It’s not unusual for art to cover issues of depression and illness, but it is unusual for it to be done well. The Wound by artist and animator Anna Budanova does just that. Apparently based in part on her own childhood, the short film looks at a young girl and what happens when a simple wound morphs into much more, in this case a shaggy black creature. Slowly, but surely, the creature gains and asserts more and more control of her life. The Russian film has won many awards internationally, yet it’s the way that it managed to interact with and affect audiences that is far more striking. It resonates, striking viewers at a very visceral place.
The design of it is simply stunning. There are elements that are reminiscent of The Snowman, though obviously with a much darker twist. In its simplicity, its messiness, and its powerful animation, the film manages to cover an old theme without ever becoming hackneyed. The images are all at once childlike and foreboding, creating this strange mixtures of comfort and unease.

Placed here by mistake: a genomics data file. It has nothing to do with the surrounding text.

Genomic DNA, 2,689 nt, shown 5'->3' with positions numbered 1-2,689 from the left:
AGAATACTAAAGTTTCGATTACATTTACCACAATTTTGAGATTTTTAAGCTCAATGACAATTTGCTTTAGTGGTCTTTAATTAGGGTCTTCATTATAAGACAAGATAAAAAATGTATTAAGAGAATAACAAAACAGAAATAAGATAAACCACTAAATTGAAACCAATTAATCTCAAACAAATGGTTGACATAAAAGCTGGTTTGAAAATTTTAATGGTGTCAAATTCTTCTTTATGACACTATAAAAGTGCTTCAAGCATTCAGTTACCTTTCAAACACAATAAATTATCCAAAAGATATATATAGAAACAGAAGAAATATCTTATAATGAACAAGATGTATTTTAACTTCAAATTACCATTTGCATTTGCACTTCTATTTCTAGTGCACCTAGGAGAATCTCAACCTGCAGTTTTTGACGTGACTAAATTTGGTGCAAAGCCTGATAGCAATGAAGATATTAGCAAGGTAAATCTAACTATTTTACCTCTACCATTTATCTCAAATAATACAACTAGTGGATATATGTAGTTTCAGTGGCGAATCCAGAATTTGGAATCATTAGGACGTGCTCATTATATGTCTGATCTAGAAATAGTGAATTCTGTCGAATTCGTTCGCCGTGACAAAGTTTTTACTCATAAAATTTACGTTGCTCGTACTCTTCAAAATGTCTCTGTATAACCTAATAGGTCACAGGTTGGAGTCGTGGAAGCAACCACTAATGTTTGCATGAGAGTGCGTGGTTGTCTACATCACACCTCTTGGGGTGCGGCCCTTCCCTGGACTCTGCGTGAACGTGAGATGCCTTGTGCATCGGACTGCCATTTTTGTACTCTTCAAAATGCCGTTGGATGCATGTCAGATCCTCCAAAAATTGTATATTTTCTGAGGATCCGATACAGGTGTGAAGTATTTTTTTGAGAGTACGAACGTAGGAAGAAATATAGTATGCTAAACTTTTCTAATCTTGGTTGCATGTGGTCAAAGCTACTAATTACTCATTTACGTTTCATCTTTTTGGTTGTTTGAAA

And it’s not just the visuals, every element of the production is incredibly strong. “The most enjoyable moment was making sound and noise,” Budanova said. “For some parts, we used water pipes in order to create a peculiar soundtrack.” If you listen closely, the effort becomes clear. The sounds and the visuals mesh beautifully in a haunting harmony.
It’s really worth it to take the time to watch. Whether you’ve suffered from depression yourself or you know someone who does, it may touch a nerve. The Wound nails it. You can see the whole video here:
It speaks to anyone who has suffered from mental illness. The constant companionship— even if not always visible to others— the gaining of power and momentum, all the little details. Budanova has created a unique take on a universal theme and it’s no surprise that viewers and critics have responded.